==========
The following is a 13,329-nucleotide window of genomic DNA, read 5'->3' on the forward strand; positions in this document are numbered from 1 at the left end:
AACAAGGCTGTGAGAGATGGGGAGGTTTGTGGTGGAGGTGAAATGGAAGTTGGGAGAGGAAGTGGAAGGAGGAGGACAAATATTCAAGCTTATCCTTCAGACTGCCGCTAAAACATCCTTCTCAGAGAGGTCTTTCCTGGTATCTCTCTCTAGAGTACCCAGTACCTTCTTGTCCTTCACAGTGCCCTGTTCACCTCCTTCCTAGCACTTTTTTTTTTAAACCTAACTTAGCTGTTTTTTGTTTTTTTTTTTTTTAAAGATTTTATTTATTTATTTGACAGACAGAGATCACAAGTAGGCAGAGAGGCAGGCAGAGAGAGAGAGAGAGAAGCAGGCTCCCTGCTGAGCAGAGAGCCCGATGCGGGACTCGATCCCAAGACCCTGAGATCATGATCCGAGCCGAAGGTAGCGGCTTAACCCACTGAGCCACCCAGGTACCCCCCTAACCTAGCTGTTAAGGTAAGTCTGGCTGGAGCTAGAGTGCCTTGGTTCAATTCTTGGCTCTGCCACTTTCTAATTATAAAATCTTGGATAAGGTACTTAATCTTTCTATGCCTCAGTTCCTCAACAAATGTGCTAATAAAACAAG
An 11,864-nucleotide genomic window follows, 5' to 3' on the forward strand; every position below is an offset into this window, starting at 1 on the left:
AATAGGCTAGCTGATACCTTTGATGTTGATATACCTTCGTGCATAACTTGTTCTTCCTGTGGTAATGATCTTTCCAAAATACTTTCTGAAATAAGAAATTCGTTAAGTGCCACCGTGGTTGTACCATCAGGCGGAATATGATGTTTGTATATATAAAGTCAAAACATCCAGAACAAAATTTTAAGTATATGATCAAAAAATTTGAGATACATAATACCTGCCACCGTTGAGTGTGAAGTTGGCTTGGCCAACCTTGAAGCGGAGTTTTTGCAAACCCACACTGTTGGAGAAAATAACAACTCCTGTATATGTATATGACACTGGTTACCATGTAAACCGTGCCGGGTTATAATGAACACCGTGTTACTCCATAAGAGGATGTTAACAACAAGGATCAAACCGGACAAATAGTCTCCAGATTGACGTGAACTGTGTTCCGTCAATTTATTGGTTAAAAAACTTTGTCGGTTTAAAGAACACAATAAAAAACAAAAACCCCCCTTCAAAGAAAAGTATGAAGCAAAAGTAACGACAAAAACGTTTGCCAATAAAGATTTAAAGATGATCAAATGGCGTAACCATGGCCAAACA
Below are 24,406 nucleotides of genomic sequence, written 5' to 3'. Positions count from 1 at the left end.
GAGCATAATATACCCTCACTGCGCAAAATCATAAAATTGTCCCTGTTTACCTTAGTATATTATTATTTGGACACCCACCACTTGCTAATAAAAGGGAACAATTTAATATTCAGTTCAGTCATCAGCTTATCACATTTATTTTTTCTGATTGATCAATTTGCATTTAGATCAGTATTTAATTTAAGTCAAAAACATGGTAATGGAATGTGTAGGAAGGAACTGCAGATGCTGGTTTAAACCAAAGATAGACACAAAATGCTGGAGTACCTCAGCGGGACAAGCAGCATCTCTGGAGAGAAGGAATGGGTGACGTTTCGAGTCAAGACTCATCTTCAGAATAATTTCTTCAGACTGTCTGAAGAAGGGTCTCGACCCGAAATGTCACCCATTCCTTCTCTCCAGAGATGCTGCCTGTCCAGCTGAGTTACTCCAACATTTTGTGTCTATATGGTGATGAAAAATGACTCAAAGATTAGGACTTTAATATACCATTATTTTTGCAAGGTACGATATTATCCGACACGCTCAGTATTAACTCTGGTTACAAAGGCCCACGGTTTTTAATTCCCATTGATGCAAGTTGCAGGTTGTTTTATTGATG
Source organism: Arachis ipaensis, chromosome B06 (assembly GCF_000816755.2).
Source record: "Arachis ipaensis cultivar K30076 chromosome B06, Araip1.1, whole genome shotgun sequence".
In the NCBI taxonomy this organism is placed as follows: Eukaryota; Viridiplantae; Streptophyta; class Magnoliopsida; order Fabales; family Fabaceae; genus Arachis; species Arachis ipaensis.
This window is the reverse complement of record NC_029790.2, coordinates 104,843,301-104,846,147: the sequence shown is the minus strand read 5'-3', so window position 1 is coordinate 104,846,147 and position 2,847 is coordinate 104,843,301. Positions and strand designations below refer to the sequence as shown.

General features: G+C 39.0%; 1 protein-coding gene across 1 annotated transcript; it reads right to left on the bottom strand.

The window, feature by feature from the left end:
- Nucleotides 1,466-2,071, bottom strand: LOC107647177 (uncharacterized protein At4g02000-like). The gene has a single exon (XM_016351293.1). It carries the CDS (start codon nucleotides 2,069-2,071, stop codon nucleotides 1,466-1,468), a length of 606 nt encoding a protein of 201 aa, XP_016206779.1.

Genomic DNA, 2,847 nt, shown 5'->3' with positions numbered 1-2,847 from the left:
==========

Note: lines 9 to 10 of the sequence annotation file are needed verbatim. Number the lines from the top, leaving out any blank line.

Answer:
In the NCBI taxonomy this organism is placed as follows: Eukaryota; Viridiplantae; Streptophyta; class Magnoliopsida; order Fabales; family Fabaceae; genus Arachis; species Arachis ipaensis.
This window is the reverse complement of record NC_029790.2, coordinates 104,843,301-104,846,147: the sequence shown is the minus strand read 5'-3', so window position 1 is coordinate 104,846,147 and position 2,847 is coordinate 104,843,301. Positions and strand designations below refer to the sequence as shown.